Russian naval activity in Europe 'exceeds Cold War levels' says Nato admiral

'We're seeing activity that we didn't even see when it was the Soviet Union'

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The Independent Online

Russian naval activity in Europe now exceeds levels seen during the Cold War, a top US and Nato military officer has warned. 

Navy Admiral Michelle Howard voiced concern the distributed nature of the deployments could end up "splitting and distracting" the transatlantic alliance.

"We're seeing activity that we didn't even see when it was the Soviet Union. It's precedential activity," the head of Nato's Allied Joint Force Command in Naples and commander of US naval forces in Europe and Africa told Reuters.

"They're a global navy, I understand that. But the activity in this theatre has substantially moved up in the last couple of years."

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Last year, Russia deployed its only aircraft carrier, the Admiral Kuznetsov, to the Syrian coast to carry out bombing missions on rebel groups and Isis as Russian President Vladimir Putin propped up Syrian President Bashar al-Assad.

Then last week, it sent its Admiral Grigorovich warship to the Syrian port of Tartus, which houses a Russian naval base.

Ms Howard said Russia had also increased patrols in the north Atlantic and Arctic region, made significant out-of-area submarine deployments, and increased submarine movement in the Black Sea.

She said there was a danger members of the Nato alliance would focus on the area of interest closest to them, while losing sight of Russian activities in other areas.

Her comments mirror those of Russian Admiral Vladimir Korolev, who told state media Russia's submarine patrols have reached a level of operation not seen since the Cold War.

Ms Howard's comments came amid a sharp escalation in tensions between Russia and the United States after Washington launched 59 cruise missiles against an air base in Syria in retaliation for a deadly toxic gas attack that killed scores of people.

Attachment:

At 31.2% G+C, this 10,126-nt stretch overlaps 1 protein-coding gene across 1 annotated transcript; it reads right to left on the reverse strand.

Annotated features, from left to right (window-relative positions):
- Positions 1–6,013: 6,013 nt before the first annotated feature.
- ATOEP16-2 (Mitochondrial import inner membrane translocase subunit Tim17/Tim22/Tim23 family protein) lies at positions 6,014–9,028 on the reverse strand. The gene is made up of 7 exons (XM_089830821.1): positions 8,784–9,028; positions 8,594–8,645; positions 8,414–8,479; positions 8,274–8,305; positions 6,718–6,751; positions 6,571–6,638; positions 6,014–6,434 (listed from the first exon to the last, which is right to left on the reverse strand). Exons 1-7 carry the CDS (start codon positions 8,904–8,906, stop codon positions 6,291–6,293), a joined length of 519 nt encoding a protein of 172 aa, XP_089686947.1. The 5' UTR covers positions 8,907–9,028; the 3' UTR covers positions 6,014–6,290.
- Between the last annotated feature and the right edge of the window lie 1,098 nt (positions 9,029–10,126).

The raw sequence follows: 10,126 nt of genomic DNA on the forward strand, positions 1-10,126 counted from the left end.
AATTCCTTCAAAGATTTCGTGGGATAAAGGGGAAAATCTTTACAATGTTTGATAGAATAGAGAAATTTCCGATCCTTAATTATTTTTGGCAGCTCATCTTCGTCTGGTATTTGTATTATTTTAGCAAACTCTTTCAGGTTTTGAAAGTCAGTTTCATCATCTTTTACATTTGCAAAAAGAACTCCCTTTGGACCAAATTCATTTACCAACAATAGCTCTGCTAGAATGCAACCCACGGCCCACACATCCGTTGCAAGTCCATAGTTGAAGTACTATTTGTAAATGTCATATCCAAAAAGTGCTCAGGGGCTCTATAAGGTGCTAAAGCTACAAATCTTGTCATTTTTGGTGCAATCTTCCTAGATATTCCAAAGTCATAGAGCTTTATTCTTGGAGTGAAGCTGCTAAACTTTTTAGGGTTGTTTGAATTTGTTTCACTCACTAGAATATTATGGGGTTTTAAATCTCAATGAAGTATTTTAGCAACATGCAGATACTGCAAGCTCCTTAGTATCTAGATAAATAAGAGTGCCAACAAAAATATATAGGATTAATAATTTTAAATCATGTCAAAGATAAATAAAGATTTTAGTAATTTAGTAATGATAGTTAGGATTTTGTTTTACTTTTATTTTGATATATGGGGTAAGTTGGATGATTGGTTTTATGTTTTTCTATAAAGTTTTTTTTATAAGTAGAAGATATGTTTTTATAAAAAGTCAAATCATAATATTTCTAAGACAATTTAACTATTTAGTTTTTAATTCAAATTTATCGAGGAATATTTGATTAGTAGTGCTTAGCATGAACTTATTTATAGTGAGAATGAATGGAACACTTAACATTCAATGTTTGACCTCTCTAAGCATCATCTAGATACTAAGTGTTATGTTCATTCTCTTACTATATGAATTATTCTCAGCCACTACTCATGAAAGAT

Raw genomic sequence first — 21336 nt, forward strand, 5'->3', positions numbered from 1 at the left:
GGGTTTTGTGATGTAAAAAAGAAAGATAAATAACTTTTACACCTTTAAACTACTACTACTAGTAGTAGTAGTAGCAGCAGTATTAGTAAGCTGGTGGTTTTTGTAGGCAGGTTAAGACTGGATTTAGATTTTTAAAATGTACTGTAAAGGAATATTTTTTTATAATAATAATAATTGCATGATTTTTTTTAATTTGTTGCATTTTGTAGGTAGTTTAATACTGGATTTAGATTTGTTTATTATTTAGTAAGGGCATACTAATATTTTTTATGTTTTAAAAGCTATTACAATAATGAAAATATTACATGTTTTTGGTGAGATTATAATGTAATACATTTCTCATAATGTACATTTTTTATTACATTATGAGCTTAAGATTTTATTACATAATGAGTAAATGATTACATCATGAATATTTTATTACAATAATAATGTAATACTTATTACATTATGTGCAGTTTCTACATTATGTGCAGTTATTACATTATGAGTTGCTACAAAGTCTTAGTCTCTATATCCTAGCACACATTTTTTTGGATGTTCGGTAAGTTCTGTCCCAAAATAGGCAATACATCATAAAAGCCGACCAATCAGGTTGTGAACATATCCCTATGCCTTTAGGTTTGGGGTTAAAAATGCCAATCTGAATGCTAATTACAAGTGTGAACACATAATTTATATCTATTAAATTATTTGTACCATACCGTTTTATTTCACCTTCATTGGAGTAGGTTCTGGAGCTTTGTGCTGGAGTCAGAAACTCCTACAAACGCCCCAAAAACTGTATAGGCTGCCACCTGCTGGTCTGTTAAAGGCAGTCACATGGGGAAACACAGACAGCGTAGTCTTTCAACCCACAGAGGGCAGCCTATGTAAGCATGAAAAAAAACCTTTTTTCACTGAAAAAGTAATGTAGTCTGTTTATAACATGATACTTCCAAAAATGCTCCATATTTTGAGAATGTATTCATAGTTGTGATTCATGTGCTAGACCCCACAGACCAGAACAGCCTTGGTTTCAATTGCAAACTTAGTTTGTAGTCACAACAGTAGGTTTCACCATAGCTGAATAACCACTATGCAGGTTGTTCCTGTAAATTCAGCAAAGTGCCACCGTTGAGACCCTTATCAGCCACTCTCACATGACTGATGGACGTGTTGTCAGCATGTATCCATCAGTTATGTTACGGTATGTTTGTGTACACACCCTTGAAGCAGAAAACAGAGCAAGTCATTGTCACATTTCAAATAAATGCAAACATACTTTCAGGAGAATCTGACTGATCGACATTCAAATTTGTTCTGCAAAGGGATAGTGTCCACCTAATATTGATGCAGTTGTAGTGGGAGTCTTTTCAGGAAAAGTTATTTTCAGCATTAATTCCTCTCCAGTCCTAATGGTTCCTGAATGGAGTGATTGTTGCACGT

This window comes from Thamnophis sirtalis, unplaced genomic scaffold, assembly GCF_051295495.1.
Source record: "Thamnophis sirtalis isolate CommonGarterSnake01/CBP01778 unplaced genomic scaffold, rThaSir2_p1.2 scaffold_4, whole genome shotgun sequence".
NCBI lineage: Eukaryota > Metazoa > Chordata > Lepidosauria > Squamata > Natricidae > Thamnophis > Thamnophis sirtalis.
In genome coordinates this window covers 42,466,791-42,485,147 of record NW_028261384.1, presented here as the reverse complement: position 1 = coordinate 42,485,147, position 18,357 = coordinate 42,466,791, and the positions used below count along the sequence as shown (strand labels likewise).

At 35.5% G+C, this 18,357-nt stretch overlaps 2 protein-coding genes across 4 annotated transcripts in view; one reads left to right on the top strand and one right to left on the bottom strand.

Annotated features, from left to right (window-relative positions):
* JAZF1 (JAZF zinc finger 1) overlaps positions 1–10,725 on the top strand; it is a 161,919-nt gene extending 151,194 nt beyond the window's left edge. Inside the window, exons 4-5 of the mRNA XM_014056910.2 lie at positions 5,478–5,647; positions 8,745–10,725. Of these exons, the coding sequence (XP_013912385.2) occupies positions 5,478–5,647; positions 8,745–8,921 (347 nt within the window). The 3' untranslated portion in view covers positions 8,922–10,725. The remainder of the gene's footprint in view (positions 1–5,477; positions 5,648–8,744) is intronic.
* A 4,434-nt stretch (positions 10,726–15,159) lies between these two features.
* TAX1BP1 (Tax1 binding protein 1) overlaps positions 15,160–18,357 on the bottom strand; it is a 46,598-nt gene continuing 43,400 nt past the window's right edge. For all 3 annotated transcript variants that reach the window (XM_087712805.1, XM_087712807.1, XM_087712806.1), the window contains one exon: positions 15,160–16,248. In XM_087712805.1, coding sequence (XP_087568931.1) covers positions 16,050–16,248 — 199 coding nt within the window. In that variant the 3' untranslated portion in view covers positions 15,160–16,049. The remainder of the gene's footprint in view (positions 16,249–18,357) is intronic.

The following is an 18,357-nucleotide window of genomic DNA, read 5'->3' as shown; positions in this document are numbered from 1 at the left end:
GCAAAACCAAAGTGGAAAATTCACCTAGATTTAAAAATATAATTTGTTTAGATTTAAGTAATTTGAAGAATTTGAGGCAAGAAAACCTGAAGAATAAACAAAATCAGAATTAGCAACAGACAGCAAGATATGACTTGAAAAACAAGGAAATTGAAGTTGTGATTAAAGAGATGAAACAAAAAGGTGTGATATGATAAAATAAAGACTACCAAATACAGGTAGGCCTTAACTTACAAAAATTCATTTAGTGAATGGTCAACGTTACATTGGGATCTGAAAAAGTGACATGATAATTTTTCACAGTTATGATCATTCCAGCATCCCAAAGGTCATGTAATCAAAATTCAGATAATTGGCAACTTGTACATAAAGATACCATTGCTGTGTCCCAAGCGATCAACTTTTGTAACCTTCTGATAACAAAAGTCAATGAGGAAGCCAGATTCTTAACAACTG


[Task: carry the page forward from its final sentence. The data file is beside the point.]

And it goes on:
She said the Russian naval manoeuvres had been matched by increased persistent cyber attacks by Moscow, and a steady number of unprofessional "fly bys" by Russian aircraft of US and other allied vessels at sea.

Ties between Moscow and the West have been strained since Russia's annexation of the Crimea region of Ukraine in 2014 and its support for separatists in eastern Ukraine.

Nato has built up physical forces in Poland and the Baltic states to build up a deterrent and underscore the strength of the alliance, but US and European officials are also increasingly concerned about what they describe as Moscow's use of propaganda and cyber attacks to influence Western elections.

Russia denies Washington's claim Moscow sought to influence the US election, and views Nato's buildup of troops in Europe as a provocation.

Ms Howard said members of Nato had rallied to increase their capabilities and send a clear signal about the strength and resolve of the alliance.

She hailed a recent agreement by Germany and Norway to build new submarines together as a sign of increased cooperation and said she would welcome further efforts by European partners to pool resources.

Additional reporting by Reuters

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